Postscript version of these notes

Forecasting: an introduction

Given data
our goal will be to guess, or
forecast, *X*_{T} or more generally *X*_{T+r}. There are a variety
of *ad hoc* methods as well as a variety of statistically
derived methods. I illustrate the *ad hoc* methods with the
exponentially weighted moving average (EWMA). In this case
we simply take

where

Statistically based methods concentrate on some measure of the size of
;
the **mean squared prediction error**
is
the most common.

In general
must be some function
.
The mean squared prediction error can be seen by conditioning
on the data to be minimized by

For most distributions of the

where the coefficient vector

When *T* is large the computation of these forecasts is difficult
in general. There are some shortcuts, however.

**Forecasting AR(***p***) processes**

When the process is an AR the computation of the conditional
expectation is easier:

For

Notice the the forecast into the future uses current values
where these are available and forecasts already calculated
for the other *X*'s.

**Forecasting ARMA(***p*,*q***) processes**

An ARMA(*p*,*q*) can be inverted to be an infinite order AR
process. We could then use the method just given for the
AR except that now the formula actually mentions values of *X*_{t}for *t* < 0. In practice we simply truncate the series and
ignore the missing terms in the forecast, assuming that the
coefficients of these omitted terms are very small. Remember
each term is built up out of a geometric series for
with
.

A more direct method goes like this:

where now the conditioning ``|

Whenever the time index on an epsilon is *T* or more the conditional
expectations are 0. For *T*+*r*-*i* < *T* we need to guess the value
of
.
The same recurtion can be re-arranged to
help compute
for
,
at least
approximately:

This recursion works you backward but you have to get it started. Generally we start the recursion by putting

for negative

As we discussed in the section on estimation these computed
estimates of the epsilon's can be improved by backcasting the
values of
for negative *t* and then forecasting and
backcasting, etc.

**Forecasting ARIMA(***p*,*d*,*q***) series**

If
*Z*=(*I*-*B*)^{d} *X* and *X* is ARIMA(*p*,*d*,*q*) then we:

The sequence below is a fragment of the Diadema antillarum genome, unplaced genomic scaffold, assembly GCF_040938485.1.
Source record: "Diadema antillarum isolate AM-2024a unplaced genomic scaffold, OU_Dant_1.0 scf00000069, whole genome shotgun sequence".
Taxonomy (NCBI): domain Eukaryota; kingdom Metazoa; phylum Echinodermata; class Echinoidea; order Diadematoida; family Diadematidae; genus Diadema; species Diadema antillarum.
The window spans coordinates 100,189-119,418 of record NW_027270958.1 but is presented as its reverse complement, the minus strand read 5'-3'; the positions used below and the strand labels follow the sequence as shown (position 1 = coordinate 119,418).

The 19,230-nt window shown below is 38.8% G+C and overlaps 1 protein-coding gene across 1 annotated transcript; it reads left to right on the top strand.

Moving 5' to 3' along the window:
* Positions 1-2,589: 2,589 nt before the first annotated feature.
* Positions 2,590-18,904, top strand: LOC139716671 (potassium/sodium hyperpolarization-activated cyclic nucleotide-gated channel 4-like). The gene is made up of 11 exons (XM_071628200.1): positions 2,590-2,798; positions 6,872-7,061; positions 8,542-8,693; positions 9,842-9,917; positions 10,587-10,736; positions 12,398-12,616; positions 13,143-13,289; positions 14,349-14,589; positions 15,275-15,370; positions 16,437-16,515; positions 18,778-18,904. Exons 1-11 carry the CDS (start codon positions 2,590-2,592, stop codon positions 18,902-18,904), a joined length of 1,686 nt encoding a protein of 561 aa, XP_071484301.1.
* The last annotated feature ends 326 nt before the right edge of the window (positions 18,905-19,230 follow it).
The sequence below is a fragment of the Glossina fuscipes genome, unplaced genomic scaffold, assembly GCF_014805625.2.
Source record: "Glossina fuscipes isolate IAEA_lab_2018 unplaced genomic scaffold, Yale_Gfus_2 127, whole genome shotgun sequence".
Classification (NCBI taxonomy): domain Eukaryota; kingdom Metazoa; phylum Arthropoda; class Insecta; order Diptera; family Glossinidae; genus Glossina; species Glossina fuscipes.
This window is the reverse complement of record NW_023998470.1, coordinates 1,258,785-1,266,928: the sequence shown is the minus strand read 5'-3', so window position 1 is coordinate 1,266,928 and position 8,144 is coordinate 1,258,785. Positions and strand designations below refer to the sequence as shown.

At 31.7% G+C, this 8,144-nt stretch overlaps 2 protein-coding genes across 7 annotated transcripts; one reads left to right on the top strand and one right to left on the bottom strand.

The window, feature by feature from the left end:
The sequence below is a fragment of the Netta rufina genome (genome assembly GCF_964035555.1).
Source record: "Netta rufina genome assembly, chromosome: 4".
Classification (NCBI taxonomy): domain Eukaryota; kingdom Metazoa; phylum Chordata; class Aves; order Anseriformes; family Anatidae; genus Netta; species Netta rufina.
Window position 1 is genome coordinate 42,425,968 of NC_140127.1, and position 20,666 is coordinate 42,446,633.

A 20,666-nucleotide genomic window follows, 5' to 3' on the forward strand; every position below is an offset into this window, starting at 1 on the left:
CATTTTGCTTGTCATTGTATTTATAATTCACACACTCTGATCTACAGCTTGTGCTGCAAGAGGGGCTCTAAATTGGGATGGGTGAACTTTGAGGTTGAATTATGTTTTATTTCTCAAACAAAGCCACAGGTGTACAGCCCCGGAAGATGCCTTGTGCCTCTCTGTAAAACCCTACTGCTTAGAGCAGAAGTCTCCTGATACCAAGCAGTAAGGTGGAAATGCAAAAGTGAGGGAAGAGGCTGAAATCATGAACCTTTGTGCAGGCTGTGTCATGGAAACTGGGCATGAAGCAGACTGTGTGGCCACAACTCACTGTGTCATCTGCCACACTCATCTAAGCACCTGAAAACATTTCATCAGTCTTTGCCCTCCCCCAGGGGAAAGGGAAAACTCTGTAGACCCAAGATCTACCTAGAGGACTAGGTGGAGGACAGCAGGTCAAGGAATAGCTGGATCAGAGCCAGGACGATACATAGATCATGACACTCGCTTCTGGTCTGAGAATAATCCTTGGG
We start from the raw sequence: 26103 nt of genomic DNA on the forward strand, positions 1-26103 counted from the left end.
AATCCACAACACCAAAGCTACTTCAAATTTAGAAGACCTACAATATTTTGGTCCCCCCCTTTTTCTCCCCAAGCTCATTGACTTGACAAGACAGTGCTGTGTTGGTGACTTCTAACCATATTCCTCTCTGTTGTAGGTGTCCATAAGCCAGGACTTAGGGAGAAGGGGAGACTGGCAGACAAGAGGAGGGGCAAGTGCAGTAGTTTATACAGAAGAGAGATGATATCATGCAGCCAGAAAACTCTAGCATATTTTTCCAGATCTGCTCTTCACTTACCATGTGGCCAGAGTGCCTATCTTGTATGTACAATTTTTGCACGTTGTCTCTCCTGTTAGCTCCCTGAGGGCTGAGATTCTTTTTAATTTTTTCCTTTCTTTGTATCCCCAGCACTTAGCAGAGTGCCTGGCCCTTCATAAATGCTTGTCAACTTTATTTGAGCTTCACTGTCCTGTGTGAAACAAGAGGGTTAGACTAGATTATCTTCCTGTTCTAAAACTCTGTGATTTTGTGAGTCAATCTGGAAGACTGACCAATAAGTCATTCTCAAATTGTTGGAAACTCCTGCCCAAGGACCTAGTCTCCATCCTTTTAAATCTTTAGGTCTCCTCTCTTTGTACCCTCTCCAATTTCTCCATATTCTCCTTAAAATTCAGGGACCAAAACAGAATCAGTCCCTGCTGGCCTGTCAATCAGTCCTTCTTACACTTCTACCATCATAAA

compute *Z*, forecast *Z* and reconstruct *X* by
undoing the differencing. For *d*=1 for example we
just have

**Forecast standard errors**

You should remind yourself that the computations of conditional
expectations we have just made used the fact that the *a*'s and
*b*'s are constants - the true parameter values. In fact we
then replace the parameter values with estimates. The quality of
our forecasts will be summarized by the forecast standard error:

We will compute this ignoring the estimation of the parameters and then discuss how much that might have cost us.

If then so that our forecast standard error is just the variance of .

Consider first the case of an AR(1) and one step ahead forecasting:

The variance of this forecast is so that the forecast standard error is just .

For forecasts further ahead in time we have

and

Subtracting we see that

so that we may calculate forecast standard errors recursively. As we can check that the forecast variance converges to

which is simply the variance of individual

Turn now to a general ARMA(*p*,*q*). Rewrite the process as the infinite
order AR

to see that again, ignoring the truncation of the infinite sum in the forecast we have

so that the one step ahead forecast standard error is again .

Parallel to the AR(1) argument we see that

The errors on the right hand side are not independent of one another so that computation of the variance requires either computation of the covariances or recognition of the fact that the right hand side is a linear combination of .

A simpler approach is to write the process as an infinite order MA:

for suitable coefficients

and the forecast error is just

so that the forecast standard error is

Again as this converges to .

Finally consider forecasting the ARIMA(*p*,*d*,*q*) process
(*I*-*B*)^{d} *X*= *W* where *W* is ARMA(*p*,*q*).
The forecast errors in *X* can clearly be written as a linear combination of
forecast errors for *W* permitting the forecast error in *X* to be written as
a linear combination of the underlying errors
.
As an example consider
first the ARIMA(0,1,0) process
.
The forecast of
is just 0 and so the forcast of *X*_{T+r} is just

The forecast error is

whose standard deviation is . Notice that the forecast standard error grows to infinity as . For a general ARIMA(

and

which can be combined with the expression above for the forecast error for an ARMA(

**Software**

The S-Plus function *arima.forecast* can do the forecasting.

**Comments**

I have ignored the effects of parameter estimation throughout. In ordinary least squares
when we predict the *Y* corresponding to a new *x* we get a forecast standard error
of

which is

The procedure used here corresponds to ignoring the term

1999-10-13